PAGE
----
Much can be said about the beginnings of America. If the revisionist historians have their way, and they do in most universities, one might think that America was built entirely on oppression by white supremacists who hated Africans and Indians. You might get the impression that the main reason for the founding of America was to set up a slave state for world dominion.
Though we are certainly not a perfect nation, let us step back and look at what actually happened that led up to our first Thanksgiving celebration in November of 1621.
Over 400 years ago, the settlers of Jamestown and Plymouth risked their very lives to come to the shores of present-day Virginia and Massachusetts for:
- Freedom from an oppressive government.
- Freedom for anyone to pursue his or her dreams regardless of one’s inherited status.
- Freedom to worship God in any way they desired.
- Freedom to preach the Gospel of Jesus Christ wherever and whenever they so were led.
They came with no guarantees that this expedition would work. They came, leaving behind fortune and family. They came and founded America.
In April 1607, a fleet of three ships settled into Chesapeake Bay. The settlers sailed up a river they named James, after the king of England, and in May established a settlement they called Jamestown.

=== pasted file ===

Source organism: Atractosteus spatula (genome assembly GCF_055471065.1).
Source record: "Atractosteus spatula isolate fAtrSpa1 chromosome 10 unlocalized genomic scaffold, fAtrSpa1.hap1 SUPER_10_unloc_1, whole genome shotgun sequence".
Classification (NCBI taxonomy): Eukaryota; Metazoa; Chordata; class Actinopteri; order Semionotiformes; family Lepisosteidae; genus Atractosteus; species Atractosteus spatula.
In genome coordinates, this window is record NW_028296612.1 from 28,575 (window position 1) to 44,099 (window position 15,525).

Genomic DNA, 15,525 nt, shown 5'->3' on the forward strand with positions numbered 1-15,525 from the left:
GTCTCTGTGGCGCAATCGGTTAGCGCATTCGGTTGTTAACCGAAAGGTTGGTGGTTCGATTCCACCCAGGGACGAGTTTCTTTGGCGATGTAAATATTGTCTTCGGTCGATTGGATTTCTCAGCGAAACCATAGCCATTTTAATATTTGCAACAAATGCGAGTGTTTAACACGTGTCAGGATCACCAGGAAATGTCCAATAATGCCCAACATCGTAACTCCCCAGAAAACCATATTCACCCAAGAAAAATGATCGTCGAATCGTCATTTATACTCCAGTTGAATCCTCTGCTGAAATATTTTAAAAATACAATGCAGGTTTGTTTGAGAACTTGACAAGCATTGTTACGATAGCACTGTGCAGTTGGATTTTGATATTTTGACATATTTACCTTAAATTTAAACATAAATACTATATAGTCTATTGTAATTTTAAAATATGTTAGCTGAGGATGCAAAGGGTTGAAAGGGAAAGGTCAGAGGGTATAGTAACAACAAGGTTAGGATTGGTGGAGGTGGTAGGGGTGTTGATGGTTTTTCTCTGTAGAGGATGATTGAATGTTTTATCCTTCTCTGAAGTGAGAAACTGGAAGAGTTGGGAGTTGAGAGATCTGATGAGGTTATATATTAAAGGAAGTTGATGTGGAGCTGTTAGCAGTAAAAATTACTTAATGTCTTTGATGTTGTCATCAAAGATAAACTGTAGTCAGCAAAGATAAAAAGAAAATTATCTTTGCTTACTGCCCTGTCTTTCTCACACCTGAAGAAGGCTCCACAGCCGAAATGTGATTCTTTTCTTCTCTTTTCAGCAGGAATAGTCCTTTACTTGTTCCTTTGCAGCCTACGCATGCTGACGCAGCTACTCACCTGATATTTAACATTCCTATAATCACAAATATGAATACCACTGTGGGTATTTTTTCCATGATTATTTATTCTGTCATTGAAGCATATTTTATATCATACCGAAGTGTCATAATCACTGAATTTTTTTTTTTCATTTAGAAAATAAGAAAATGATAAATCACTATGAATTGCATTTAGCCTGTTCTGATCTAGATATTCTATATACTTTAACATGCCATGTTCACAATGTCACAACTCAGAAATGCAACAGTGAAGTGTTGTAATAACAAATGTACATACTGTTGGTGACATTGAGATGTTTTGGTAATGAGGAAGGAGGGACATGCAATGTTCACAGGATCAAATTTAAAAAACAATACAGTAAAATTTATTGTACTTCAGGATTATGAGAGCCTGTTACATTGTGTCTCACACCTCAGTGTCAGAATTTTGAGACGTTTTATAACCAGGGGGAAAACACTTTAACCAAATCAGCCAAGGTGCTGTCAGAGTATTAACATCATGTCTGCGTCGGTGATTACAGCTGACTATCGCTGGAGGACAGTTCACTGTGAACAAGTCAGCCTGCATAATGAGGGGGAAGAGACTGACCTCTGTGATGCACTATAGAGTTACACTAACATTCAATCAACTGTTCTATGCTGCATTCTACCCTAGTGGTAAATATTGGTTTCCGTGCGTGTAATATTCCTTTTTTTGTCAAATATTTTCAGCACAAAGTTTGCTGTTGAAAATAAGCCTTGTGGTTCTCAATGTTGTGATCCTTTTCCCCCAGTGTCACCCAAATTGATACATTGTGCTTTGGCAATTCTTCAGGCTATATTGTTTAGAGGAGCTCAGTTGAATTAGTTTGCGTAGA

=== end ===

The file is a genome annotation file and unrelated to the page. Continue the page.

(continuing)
Jamestown had many problems, all of which were spiritual in nature. The settlers at Jamestown did not seek the Lord’s direction or wisdom and the location chosen was low-lying and malaria infested. The river water was contaminated. They treated the Indians with contempt and paid dearly with hostile attacks a regular occurrence. With little spiritual input or commitment, the people were either too lazy to work or too proud to do common labor.
But the biggest problem was the communal system by which each person had to give to a common store, meaning that the most industrious had to provide for the idle and lazy. Jamestown was an abject failure! It took nineteen years before Jamestown produced its first crop!
Two Great Movements in England
In the 17th century several groups of Englishmen longed for a deeper communion with God through obedience to the Scriptures. They became dissatisfied with the spiritual state of the established Church of England.
One movement that was gaining momentum all over England was a group of highly committed Christians who wanted to see a revival within the Church of England. They were called Puritans for their desire to purify the existing church.
Another group decided to separate from the Church of England, and they were called Separatists. They withdrew completely and formed their own independent churches.
In a country where the civil government ruled over the church, any disagreement with the church was considered rebellion to the political/civil system. Thus, the Separatists were hunted down, jailed, tortured, and in many cases executed for their deep commitment to the Bible and the Lord Jesus Christ.